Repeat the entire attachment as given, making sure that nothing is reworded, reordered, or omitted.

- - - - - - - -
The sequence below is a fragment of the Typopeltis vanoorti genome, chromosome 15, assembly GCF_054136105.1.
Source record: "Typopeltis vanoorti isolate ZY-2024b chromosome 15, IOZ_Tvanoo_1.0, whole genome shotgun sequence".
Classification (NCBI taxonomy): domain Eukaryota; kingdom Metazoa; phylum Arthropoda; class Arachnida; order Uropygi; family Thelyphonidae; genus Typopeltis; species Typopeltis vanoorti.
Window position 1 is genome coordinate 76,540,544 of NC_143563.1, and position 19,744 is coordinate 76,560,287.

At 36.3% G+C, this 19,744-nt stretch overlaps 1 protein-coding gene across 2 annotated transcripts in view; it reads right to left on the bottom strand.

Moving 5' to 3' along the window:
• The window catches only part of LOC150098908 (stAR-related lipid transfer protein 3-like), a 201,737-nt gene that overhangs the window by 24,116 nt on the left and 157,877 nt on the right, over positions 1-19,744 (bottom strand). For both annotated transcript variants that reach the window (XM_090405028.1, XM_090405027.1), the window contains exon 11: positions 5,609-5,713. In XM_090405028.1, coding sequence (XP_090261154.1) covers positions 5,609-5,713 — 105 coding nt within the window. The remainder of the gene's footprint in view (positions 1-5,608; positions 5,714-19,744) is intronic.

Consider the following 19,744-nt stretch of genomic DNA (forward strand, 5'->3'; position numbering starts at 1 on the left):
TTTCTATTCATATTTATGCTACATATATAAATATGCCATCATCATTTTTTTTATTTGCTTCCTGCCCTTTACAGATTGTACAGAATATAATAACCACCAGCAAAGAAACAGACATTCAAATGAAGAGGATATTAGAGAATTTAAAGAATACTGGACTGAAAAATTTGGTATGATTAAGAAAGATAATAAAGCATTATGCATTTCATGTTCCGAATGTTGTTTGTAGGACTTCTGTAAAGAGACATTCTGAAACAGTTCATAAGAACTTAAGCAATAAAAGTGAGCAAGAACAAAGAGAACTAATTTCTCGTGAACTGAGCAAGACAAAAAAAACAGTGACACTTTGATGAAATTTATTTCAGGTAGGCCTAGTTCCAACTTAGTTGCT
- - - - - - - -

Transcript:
The sequence below is a fragment of the Typopeltis vanoorti genome, chromosome 15, assembly GCF_054136105.1.
Source record: "Typopeltis vanoorti isolate ZY-2024b chromosome 15, IOZ_Tvanoo_1.0, whole genome shotgun sequence".
Classification (NCBI taxonomy): domain Eukaryota; kingdom Metazoa; phylum Arthropoda; class Arachnida; order Uropygi; family Thelyphonidae; genus Typopeltis; species Typopeltis vanoorti.
Window position 1 is genome coordinate 76,540,544 of NC_143563.1, and position 19,744 is coordinate 76,560,287.

At 36.3% G+C, this 19,744-nt stretch overlaps 1 protein-coding gene across 2 annotated transcripts in view; it reads right to left on the bottom strand.

Moving 5' to 3' along the window:
• The window catches only part of LOC150098908 (stAR-related lipid transfer protein 3-like), a 201,737-nt gene that overhangs the window by 24,116 nt on the left and 157,877 nt on the right, over positions 1-19,744 (bottom strand). For both annotated transcript variants that reach the window (XM_090405028.1, XM_090405027.1), the window contains exon 11: positions 5,609-5,713. In XM_090405028.1, coding sequence (XP_090261154.1) covers positions 5,609-5,713 — 105 coding nt within the window. The remainder of the gene's footprint in view (positions 1-5,608; positions 5,714-19,744) is intronic.

Consider the following 19,744-nt stretch of genomic DNA (forward strand, 5'->3'; position numbering starts at 1 on the left):
TTTCTATTCATATTTATGCTACATATATAAATATGCCATCATCATTTTTTTTATTTGCTTCCTGCCCTTTACAGATTGTACAGAATATAATAACCACCAGCAAAGAAACAGACATTCAAATGAAGAGGATATTAGAGAATTTAAAGAATACTGGACTGAAAAATTTGGTATGATTAAGAAAGATAATAAAGCATTATGCATTTCATGTTCCGAATGTTGTTTGTAGGACTTCTGTAAAGAGACATTCTGAAACAGTTCATAAGAACTTAAGCAATAAAAGTGAGCAAGAACAAAGAGAACTAATTTCTCGTGAACTGAGCAAGACAAAAAAAACAGTGACACTTTGATGAAATTTATTTCAGGTAGGCCTAGTTCCAACTTAGTTGCT